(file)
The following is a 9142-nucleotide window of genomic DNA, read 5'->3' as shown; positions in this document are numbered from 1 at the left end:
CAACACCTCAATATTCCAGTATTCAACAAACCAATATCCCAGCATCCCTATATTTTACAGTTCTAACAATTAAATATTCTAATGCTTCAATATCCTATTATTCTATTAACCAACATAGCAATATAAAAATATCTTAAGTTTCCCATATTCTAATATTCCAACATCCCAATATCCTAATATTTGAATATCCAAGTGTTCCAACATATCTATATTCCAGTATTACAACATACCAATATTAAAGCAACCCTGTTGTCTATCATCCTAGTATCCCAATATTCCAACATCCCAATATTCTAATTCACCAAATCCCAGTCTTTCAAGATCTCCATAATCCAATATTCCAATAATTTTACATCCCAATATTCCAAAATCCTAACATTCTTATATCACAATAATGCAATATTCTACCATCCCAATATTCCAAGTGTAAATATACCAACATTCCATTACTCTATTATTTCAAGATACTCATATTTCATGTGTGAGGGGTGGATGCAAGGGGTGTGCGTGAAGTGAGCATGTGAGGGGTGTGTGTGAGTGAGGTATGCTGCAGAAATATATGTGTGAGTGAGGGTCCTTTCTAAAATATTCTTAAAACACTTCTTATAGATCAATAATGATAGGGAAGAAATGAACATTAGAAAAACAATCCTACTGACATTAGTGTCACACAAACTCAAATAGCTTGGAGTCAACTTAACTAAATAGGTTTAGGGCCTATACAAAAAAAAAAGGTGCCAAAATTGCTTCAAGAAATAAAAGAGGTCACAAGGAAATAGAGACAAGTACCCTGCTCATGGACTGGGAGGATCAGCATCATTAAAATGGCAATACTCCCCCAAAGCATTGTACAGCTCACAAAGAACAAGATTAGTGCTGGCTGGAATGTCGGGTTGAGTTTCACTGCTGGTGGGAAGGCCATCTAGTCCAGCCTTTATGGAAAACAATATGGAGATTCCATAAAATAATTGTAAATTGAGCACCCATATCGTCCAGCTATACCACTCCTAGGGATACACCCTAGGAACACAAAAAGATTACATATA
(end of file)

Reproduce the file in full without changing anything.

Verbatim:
The following is a 9142-nucleotide window of genomic DNA, read 5'->3' as shown; positions in this document are numbered from 1 at the left end:
CAACACCTCAATATTCCAGTATTCAACAAACCAATATCCCAGCATCCCTATATTTTACAGTTCTAACAATTAAATATTCTAATGCTTCAATATCCTATTATTCTATTAACCAACATAGCAATATAAAAATATCTTAAGTTTCCCATATTCTAATATTCCAACATCCCAATATCCTAATATTTGAATATCCAAGTGTTCCAACATATCTATATTCCAGTATTACAACATACCAATATTAAAGCAACCCTGTTGTCTATCATCCTAGTATCCCAATATTCCAACATCCCAATATTCTAATTCACCAAATCCCAGTCTTTCAAGATCTCCATAATCCAATATTCCAATAATTTTACATCCCAATATTCCAAAATCCTAACATTCTTATATCACAATAATGCAATATTCTACCATCCCAATATTCCAAGTGTAAATATACCAACATTCCATTACTCTATTATTTCAAGATACTCATATTTCATGTGTGAGGGGTGGATGCAAGGGGTGTGCGTGAAGTGAGCATGTGAGGGGTGTGTGTGAGTGAGGTATGCTGCAGAAATATATGTGTGAGTGAGGGTCCTTTCTAAAATATTCTTAAAACACTTCTTATAGATCAATAATGATAGGGAAGAAATGAACATTAGAAAAACAATCCTACTGACATTAGTGTCACACAAACTCAAATAGCTTGGAGTCAACTTAACTAAATAGGTTTAGGGCCTATACAAAAAAAAAAGGTGCCAAAATTGCTTCAAGAAATAAAAGAGGTCACAAGGAAATAGAGACAAGTACCCTGCTCATGGACTGGGAGGATCAGCATCATTAAAATGGCAATACTCCCCCAAAGCATTGTACAGCTCACAAAGAACAAGATTAGTGCTGGCTGGAATGTCGGGTTGAGTTTCACTGCTGGTGGGAAGGCCATCTAGTCCAGCCTTTATGGAAAACAATATGGAGATTCCATAAAATAATTGTAAATTGAGCACCCATATCGTCCAGCTATACCACTCCTAGGGATACACCCTAGGAACACAAAAAGATTACATATA